The population cost-effectiveness of interventions designed to prevent childhood depression

Mihalopoulos, Catherine, Vos, Theo, Pirkis, Jane and Carter, Rob (2012) The population cost-effectiveness of interventions designed to prevent childhood depression. Pediatrics, 129 3: E723-E730. doi:10.1542/peds.2011-1823

Author Mihalopoulos, Catherine
Vos, Theo
Pirkis, Jane
Carter, Rob
Title The population cost-effectiveness of interventions designed to prevent childhood depression
Journal name Pediatrics   Check publisher's open access policy
ISSN 0031-4005
Publication date 2012-03
Sub-type Article (original research)
DOI 10.1542/peds.2011-1823
Volume 129
Issue 3
Start page E723
End page E730
Total pages 8
Place of publication Elk Grove Village, IL, United States
Publisher American Academy of Pediatrics
Collection year 2013
Language eng
Formatted abstract
Depression in childhood and adolescence is common and often persists into adulthood. This study assessed the population-level cost-effectiveness of a preventive intervention that screens children and adolescents for symptoms of depression in schools and the subsequent provision of a psychological intervention to those showing elevated signs of depression. The target population for screening comprised 11- to 17-year-old children and adolescents in the 2003 Australian population.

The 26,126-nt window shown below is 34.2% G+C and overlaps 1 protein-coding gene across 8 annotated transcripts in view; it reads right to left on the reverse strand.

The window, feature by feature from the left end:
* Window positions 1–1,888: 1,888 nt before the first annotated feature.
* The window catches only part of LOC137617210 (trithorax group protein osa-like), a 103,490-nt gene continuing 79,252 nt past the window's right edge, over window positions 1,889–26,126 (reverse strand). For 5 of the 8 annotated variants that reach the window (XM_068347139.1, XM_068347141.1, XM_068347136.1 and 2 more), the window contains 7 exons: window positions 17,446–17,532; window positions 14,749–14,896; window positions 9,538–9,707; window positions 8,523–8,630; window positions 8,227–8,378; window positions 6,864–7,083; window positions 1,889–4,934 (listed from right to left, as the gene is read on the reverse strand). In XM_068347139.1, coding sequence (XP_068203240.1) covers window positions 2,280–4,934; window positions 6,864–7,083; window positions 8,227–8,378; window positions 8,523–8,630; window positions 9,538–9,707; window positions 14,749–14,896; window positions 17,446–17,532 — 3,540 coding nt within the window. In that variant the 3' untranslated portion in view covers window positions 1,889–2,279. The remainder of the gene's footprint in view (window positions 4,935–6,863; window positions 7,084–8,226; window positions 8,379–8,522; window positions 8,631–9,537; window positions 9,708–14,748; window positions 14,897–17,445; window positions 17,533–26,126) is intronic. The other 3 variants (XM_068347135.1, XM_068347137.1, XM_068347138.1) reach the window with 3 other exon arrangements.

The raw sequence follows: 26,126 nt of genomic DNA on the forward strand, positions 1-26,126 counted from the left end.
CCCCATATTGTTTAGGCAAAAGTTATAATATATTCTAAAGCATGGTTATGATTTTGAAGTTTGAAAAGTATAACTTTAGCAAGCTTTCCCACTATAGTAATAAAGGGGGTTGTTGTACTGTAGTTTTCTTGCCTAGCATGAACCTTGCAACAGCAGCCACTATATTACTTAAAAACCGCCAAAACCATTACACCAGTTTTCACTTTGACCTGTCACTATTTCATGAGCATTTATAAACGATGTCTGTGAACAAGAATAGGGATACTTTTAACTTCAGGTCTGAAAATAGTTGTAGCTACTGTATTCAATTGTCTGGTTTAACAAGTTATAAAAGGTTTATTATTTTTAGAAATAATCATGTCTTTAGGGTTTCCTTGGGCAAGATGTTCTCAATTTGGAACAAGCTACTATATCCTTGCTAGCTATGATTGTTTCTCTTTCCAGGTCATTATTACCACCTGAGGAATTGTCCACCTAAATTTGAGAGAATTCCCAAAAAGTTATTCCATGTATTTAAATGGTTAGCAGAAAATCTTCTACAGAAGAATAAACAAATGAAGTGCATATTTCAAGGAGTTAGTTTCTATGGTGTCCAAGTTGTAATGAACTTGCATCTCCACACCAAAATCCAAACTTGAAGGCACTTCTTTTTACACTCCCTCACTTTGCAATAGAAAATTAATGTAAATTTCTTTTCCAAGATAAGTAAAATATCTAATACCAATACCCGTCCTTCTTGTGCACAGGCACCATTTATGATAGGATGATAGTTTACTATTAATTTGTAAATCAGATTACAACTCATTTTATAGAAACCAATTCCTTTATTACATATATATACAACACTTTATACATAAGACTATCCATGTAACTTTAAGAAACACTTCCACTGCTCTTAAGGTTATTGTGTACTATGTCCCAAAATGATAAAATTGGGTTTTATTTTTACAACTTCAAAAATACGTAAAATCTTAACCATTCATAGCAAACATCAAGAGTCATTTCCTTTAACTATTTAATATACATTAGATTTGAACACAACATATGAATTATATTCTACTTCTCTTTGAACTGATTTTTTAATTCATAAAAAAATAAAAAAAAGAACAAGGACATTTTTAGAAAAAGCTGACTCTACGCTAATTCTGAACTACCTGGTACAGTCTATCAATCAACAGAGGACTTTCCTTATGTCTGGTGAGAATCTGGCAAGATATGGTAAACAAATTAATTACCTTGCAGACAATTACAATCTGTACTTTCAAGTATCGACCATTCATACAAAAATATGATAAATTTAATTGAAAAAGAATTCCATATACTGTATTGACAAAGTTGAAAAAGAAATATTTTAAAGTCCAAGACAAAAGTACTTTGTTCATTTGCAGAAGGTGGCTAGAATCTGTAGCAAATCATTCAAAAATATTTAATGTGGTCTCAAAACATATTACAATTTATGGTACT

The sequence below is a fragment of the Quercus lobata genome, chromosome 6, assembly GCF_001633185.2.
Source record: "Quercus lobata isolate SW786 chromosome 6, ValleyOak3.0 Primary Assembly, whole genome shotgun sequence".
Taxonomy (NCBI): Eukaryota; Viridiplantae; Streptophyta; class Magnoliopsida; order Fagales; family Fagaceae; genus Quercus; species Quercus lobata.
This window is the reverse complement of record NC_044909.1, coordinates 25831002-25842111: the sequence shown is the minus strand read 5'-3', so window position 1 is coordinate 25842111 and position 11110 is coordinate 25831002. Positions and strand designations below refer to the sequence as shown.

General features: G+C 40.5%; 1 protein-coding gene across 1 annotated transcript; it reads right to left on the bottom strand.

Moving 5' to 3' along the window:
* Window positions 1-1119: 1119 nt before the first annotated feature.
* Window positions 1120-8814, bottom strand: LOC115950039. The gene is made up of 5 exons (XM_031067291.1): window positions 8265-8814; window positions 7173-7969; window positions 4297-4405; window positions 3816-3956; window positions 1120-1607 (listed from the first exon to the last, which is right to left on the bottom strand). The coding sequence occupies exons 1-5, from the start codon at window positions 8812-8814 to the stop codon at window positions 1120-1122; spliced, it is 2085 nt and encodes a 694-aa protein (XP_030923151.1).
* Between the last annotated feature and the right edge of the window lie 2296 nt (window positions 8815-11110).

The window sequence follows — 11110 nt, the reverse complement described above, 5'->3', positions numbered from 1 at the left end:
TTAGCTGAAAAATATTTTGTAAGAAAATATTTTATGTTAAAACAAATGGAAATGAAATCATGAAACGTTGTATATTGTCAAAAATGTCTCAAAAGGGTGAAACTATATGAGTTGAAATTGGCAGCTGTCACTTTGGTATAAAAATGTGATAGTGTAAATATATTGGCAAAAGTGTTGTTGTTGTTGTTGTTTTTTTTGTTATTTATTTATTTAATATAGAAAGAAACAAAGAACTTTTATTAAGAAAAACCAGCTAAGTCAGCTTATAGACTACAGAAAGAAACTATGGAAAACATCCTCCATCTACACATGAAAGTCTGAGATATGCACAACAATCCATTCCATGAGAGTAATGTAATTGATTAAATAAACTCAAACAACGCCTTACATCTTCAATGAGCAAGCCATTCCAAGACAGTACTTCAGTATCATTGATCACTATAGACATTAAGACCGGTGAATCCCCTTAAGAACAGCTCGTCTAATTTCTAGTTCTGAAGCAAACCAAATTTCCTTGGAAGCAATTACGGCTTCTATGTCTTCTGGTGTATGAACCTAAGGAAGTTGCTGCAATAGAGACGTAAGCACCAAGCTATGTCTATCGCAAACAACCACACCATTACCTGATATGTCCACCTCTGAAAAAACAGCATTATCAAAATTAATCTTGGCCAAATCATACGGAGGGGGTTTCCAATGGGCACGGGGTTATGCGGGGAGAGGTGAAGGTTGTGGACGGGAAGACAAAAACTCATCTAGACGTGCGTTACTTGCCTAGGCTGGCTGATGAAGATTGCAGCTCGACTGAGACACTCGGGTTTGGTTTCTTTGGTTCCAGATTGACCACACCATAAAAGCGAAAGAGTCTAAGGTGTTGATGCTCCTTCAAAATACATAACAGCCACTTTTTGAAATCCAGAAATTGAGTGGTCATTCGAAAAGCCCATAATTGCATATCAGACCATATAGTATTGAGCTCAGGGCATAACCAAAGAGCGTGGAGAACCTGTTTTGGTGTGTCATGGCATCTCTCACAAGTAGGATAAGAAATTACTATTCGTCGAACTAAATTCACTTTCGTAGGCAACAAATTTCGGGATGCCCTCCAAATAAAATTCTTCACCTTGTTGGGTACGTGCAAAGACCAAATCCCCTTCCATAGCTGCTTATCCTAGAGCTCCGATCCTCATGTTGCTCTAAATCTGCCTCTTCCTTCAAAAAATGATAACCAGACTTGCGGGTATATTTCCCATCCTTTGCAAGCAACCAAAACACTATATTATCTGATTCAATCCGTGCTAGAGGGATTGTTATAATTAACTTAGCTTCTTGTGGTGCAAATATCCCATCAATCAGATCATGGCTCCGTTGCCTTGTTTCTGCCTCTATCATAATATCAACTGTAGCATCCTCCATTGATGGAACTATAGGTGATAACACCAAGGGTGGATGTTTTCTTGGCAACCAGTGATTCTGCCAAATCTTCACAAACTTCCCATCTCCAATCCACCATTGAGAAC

Economic modeling techniques were used to assess the incremental cost-effectiveness of the intervention compared with no intervention. The perspective was that of the health sector, and outcomes were measured by using disability-adjusted life-years (DALYs). Multivariate probabilistic and univariate sensitivity testing was applied to quantify variations in the model parameters. RESULTS: The modeled psychological intervention had an incremental cost-effectiveness ratio of $5400 per DALY averted, with just 2% of iterations falling above a $50 000 per DALY value-for-money threshold. Results were robust to model assumptions.

After school screening, screening and the psychological intervention represent good value-for-money. Such an intervention needs to be seriously considered in any national package of preventive health services. Acceptability issues, particularly to intervention providers, including schools and mental health professionals, need to be considered before wide-scale adoption.
Keyword Childhood depression
Economic evaluation
Q-Index Code C1
Q-Index Status Confirmed Code
Institutional Status UQ
Additional Notes Published online 6 February 2012.

Document type: Journal Article
Sub-type: Article (original research)
Collections: Official 2013 Collection
School of Public Health Publications
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